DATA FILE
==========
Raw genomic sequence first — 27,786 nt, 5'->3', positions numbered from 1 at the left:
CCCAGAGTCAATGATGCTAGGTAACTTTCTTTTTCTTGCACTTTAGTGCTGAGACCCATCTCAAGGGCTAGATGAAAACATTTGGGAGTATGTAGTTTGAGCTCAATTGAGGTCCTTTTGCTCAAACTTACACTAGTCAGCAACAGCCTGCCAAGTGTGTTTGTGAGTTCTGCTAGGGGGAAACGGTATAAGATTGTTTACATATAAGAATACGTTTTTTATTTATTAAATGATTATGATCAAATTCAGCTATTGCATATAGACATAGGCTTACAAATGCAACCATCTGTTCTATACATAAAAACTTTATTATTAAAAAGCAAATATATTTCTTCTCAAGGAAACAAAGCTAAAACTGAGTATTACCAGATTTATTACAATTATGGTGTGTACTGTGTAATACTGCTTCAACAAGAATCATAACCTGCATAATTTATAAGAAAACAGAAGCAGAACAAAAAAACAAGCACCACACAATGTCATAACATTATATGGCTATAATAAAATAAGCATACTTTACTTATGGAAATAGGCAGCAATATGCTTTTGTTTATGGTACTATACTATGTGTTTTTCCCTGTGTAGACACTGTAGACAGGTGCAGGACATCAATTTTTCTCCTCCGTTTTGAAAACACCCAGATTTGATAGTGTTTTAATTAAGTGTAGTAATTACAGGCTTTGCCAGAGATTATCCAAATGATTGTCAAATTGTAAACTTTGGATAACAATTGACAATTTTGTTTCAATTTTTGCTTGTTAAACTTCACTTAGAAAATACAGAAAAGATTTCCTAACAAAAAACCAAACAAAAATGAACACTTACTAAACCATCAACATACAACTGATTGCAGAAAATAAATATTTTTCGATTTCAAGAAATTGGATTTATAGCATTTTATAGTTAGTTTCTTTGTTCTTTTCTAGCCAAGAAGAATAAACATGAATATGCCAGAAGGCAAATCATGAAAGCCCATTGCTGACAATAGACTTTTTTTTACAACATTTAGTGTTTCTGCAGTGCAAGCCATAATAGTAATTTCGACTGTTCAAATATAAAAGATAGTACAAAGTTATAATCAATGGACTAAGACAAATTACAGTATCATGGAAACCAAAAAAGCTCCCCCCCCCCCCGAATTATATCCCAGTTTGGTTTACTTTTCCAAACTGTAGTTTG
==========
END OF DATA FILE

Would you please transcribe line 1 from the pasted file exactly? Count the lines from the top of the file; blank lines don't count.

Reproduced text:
Raw genomic sequence first — 27,786 nt, 5'->3', positions numbered from 1 at the left: